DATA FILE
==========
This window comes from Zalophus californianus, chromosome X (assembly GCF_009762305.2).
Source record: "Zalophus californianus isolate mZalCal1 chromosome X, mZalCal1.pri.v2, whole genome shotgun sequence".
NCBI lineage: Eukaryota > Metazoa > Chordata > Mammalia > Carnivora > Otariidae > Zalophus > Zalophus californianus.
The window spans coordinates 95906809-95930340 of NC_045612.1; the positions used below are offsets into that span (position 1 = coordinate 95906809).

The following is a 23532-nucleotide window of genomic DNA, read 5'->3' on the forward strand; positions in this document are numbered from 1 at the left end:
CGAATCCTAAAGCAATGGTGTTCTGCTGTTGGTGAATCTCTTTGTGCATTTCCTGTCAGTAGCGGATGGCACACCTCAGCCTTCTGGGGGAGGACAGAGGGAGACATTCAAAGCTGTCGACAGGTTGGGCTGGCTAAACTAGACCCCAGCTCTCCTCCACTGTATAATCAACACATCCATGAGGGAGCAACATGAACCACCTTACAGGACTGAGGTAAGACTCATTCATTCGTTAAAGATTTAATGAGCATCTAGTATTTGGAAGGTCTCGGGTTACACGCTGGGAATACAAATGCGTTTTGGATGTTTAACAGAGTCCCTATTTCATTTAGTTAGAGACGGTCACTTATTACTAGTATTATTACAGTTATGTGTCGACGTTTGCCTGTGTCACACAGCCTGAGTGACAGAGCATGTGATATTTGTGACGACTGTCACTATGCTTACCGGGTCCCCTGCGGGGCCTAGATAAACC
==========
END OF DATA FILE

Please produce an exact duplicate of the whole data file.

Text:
This window comes from Zalophus californianus, chromosome X (assembly GCF_009762305.2).
Source record: "Zalophus californianus isolate mZalCal1 chromosome X, mZalCal1.pri.v2, whole genome shotgun sequence".
NCBI lineage: Eukaryota > Metazoa > Chordata > Mammalia > Carnivora > Otariidae > Zalophus > Zalophus californianus.
The window spans coordinates 95906809-95930340 of NC_045612.1; the positions used below are offsets into that span (position 1 = coordinate 95906809).

The following is a 23532-nucleotide window of genomic DNA, read 5'->3' on the forward strand; positions in this document are numbered from 1 at the left end:
CGAATCCTAAAGCAATGGTGTTCTGCTGTTGGTGAATCTCTTTGTGCATTTCCTGTCAGTAGCGGATGGCACACCTCAGCCTTCTGGGGGAGGACAGAGGGAGACATTCAAAGCTGTCGACAGGTTGGGCTGGCTAAACTAGACCCCAGCTCTCCTCCACTGTATAATCAACACATCCATGAGGGAGCAACATGAACCACCTTACAGGACTGAGGTAAGACTCATTCATTCGTTAAAGATTTAATGAGCATCTAGTATTTGGAAGGTCTCGGGTTACACGCTGGGAATACAAATGCGTTTTGGATGTTTAACAGAGTCCCTATTTCATTTAGTTAGAGACGGTCACTTATTACTAGTATTATTACAGTTATGTGTCGACGTTTGCCTGTGTCACACAGCCTGAGTGACAGAGCATGTGATATTTGTGACGACTGTCACTATGCTTACCGGGTCCCCTGCGGGGCCTAGATAAACC